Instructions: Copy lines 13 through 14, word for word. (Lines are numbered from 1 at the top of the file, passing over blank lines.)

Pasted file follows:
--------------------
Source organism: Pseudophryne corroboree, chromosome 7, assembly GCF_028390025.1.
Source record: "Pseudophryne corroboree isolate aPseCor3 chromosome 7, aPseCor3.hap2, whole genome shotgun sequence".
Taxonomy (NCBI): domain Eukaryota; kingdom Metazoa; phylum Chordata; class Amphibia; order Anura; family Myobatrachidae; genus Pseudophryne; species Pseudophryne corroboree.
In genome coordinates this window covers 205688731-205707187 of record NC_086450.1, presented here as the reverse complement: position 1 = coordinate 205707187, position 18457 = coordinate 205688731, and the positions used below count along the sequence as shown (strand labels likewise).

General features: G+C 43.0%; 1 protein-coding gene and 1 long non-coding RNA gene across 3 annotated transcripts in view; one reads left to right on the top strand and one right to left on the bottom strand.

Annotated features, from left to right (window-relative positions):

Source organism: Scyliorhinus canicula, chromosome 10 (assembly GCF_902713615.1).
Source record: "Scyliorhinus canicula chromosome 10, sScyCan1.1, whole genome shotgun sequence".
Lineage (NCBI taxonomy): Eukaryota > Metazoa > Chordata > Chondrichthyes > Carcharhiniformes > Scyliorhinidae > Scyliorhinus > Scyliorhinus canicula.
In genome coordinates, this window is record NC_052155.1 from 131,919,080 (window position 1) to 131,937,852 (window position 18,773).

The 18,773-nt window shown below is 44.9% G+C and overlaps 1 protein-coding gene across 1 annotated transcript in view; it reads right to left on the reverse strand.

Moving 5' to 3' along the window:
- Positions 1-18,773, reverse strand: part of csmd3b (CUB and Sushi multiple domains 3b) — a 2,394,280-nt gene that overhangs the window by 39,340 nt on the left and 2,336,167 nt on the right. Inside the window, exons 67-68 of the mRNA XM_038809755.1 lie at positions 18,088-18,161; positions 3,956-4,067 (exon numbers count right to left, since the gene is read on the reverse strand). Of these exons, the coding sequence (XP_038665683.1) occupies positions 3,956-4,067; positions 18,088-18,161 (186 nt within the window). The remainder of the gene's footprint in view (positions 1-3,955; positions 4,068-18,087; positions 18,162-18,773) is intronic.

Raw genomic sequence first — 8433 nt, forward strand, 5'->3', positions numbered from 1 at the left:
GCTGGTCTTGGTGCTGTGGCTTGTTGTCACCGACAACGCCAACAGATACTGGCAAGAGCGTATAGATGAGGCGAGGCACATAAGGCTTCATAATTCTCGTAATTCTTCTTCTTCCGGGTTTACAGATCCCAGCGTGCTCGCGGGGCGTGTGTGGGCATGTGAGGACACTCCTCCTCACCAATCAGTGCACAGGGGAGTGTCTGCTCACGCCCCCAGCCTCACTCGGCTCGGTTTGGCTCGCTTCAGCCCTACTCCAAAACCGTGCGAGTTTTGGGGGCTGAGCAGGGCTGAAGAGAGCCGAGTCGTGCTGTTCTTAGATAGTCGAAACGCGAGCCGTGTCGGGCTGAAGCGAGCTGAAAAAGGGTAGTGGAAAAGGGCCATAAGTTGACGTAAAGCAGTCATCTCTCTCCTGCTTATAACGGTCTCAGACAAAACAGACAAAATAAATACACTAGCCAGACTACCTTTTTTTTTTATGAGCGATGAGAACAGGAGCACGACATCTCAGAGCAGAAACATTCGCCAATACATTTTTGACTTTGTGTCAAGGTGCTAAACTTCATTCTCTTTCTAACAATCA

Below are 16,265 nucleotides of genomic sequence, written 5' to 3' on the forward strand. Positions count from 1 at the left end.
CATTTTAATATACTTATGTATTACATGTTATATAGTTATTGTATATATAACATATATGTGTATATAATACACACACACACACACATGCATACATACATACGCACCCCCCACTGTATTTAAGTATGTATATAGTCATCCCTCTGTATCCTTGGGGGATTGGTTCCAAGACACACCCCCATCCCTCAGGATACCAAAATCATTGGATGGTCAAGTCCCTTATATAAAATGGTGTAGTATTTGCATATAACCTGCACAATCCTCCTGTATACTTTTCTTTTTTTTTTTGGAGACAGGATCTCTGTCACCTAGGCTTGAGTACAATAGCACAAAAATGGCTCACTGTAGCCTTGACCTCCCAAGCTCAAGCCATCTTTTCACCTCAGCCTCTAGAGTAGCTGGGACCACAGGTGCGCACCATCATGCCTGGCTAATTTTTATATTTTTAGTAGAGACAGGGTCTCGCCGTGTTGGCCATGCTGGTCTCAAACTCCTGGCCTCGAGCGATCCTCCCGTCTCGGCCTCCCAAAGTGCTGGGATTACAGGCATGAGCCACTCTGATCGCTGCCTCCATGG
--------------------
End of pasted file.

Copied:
- Positions 1-18,773, reverse strand: part of csmd3b (CUB and Sushi multiple domains 3b) — a 2,394,280-nt gene that overhangs the window by 39,340 nt on the left and 2,336,167 nt on the right. Inside the window, exons 67-68 of the mRNA XM_038809755.1 lie at positions 18,088-18,161; positions 3,956-4,067 (exon numbers count right to left, since the gene is read on the reverse strand). Of these exons, the coding sequence (XP_038665683.1) occupies positions 3,956-4,067; positions 18,088-18,161 (186 nt within the window). The remainder of the gene's footprint in view (positions 1-3,955; positions 4,068-18,087; positions 18,162-18,773) is intronic.

Raw genomic sequence first — 8433 nt, forward strand, 5'->3', positions numbered from 1 at the left: